When engineer Lukasz Cejrowski finally saw the world’s largest wind turbine blades installed on a prototype tower in 2016, he stood in front of it and took a selfie. Obviously.
“It was amazing,” he says, recalling the moment with a laugh. “The feeling of happiness – ‘Yes, it works, it’s mounted.'”
Those blades, made by Danish firm LM Wind Power, were a record-breaking 88.4m (290ft) long – bigger than the wingspan of an Airbus A380, or nearly the length of two Olympic-sized swimming pools. The swept area of such a mammoth rotor blade would cover Rome’s Colosseum.
But things move quickly in the wind turbine industry.
In just a few years, those blades could be surpassed by the company’s next project – 107m-long blades.
LM Wind Power is owned by global engineering firm General Electric (GE), which announced in March that it hopes to develop a giant 12MW (megawatt) wind turbine by the year 2020.
A single turbine this size, standing 260m tall, could produce enough electricity to power 16,000 households.
The world’s current largest wind turbine is a third less powerful than that, generating 8MW. Various companies, including Siemens, are working on turbines around the 10MW mark.
When it comes to wind turbines, it seems, size matters.
This is because bigger turbines capture more wind energy and do so at greater altitudes, where wind production is more consistent.
But designing and manufacturing blades of this size is a significant feat of engineering.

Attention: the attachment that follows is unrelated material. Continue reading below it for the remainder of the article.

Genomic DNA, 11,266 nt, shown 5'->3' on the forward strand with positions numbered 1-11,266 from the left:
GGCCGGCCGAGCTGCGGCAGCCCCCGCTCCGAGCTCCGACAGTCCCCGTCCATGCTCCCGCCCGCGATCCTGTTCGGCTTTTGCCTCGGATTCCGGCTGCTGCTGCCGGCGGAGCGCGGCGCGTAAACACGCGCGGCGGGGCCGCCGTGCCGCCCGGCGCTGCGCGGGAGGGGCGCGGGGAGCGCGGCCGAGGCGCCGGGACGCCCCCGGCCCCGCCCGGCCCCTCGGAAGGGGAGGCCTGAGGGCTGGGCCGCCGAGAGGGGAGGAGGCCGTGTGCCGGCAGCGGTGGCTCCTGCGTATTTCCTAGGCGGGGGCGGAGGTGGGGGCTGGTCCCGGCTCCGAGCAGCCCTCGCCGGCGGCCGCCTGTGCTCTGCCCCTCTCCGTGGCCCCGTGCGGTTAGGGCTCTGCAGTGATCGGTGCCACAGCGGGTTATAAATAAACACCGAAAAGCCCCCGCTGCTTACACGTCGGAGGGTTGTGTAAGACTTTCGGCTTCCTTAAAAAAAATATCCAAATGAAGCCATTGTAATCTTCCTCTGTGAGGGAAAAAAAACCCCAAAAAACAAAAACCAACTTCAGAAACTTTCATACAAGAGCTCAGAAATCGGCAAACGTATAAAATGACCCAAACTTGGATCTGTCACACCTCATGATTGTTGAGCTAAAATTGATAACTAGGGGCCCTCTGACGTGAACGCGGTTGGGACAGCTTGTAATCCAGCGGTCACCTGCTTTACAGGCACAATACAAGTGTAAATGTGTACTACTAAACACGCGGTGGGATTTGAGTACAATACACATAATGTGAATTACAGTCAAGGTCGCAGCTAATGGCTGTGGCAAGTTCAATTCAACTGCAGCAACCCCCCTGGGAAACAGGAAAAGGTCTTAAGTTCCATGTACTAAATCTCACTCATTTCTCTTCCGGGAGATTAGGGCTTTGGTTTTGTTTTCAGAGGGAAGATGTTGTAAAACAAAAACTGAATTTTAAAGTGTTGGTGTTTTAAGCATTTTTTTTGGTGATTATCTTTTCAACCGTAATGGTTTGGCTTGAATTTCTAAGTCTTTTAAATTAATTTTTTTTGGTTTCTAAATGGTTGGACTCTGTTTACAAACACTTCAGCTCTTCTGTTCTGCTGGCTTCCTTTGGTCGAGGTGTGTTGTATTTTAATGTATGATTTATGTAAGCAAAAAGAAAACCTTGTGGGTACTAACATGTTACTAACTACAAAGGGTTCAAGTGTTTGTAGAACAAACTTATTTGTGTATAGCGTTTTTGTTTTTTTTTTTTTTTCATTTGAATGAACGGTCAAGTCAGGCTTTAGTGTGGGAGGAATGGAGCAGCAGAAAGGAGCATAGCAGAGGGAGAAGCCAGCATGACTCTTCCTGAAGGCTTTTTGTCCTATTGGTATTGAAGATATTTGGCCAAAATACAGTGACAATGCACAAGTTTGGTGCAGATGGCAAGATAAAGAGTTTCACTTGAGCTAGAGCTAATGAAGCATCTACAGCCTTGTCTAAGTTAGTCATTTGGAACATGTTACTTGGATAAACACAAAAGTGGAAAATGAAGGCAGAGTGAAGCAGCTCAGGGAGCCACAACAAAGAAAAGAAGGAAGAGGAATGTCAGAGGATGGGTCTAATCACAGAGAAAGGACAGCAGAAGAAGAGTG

Mr Cejrowski says that the firm could in theory use metal, but the blades would be extremely expensive and heavy. Instead, they use a mix of carbon and glass fibre.
First, they make a glass-fibre and polyester shell for each blade – in two halves. Then the spar cap is added. That’s a length of reinforcing material that runs down the inside of each of these halves.
For this, Mr Cejrowski’s team uses a glass-carbon composite fabric, infused with a special resin that hardens in place.
These ultra-large blades are extensively tested. Prototypes are bent, stretched, buffeted in wind tunnels and, during “fatigue tests”, flexed back and forth quickly millions of times to simulate a lifetime of use. They’re also tested against lightning strike.
The world’s biggest wind turbines are generally installed offshore rather than on land. That way, they avoid being gigantic eyesores in our midst and are able to harness the powerful winds out at sea.